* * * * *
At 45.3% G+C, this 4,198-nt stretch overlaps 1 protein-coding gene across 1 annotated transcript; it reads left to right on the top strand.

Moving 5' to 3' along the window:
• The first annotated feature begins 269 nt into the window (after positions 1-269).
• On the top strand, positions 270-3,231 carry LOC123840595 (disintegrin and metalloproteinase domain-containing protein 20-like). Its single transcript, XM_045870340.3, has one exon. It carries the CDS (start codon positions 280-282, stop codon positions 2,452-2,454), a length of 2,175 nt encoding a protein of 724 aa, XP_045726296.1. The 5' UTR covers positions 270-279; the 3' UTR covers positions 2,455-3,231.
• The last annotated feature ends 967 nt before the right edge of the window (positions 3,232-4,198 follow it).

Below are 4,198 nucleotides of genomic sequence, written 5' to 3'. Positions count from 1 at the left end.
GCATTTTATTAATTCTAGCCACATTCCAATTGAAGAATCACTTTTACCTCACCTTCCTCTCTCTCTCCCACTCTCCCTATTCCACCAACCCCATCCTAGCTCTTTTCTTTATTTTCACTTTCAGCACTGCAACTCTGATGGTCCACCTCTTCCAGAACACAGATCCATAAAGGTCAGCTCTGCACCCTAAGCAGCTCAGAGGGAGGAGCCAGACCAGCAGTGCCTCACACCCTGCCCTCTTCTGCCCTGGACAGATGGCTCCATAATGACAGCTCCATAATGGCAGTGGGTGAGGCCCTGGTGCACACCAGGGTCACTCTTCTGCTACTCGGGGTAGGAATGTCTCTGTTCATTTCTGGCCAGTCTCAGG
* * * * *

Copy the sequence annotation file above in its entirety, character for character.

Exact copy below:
At 45.3% G+C, this 4,198-nt stretch overlaps 1 protein-coding gene across 1 annotated transcript; it reads left to right on the top strand.

Moving 5' to 3' along the window:
• The first annotated feature begins 269 nt into the window (after positions 1-269).
• On the top strand, positions 270-3,231 carry LOC123840595 (disintegrin and metalloproteinase domain-containing protein 20-like). Its single transcript, XM_045870340.3, has one exon. It carries the CDS (start codon positions 280-282, stop codon positions 2,452-2,454), a length of 2,175 nt encoding a protein of 724 aa, XP_045726296.1. The 5' UTR covers positions 270-279; the 3' UTR covers positions 2,455-3,231.
• The last annotated feature ends 967 nt before the right edge of the window (positions 3,232-4,198 follow it).

Below are 4,198 nucleotides of genomic sequence, written 5' to 3'. Positions count from 1 at the left end.
GCATTTTATTAATTCTAGCCACATTCCAATTGAAGAATCACTTTTACCTCACCTTCCTCTCTCTCTCCCACTCTCCCTATTCCACCAACCCCATCCTAGCTCTTTTCTTTATTTTCACTTTCAGCACTGCAACTCTGATGGTCCACCTCTTCCAGAACACAGATCCATAAAGGTCAGCTCTGCACCCTAAGCAGCTCAGAGGGAGGAGCCAGACCAGCAGTGCCTCACACCCTGCCCTCTTCTGCCCTGGACAGATGGCTCCATAATGACAGCTCCATAATGGCAGTGGGTGAGGCCCTGGTGCACACCAGGGTCACTCTTCTGCTACTCGGGGTAGGAATGTCTCTGTTCATTTCTGGCCAGTCTCAGG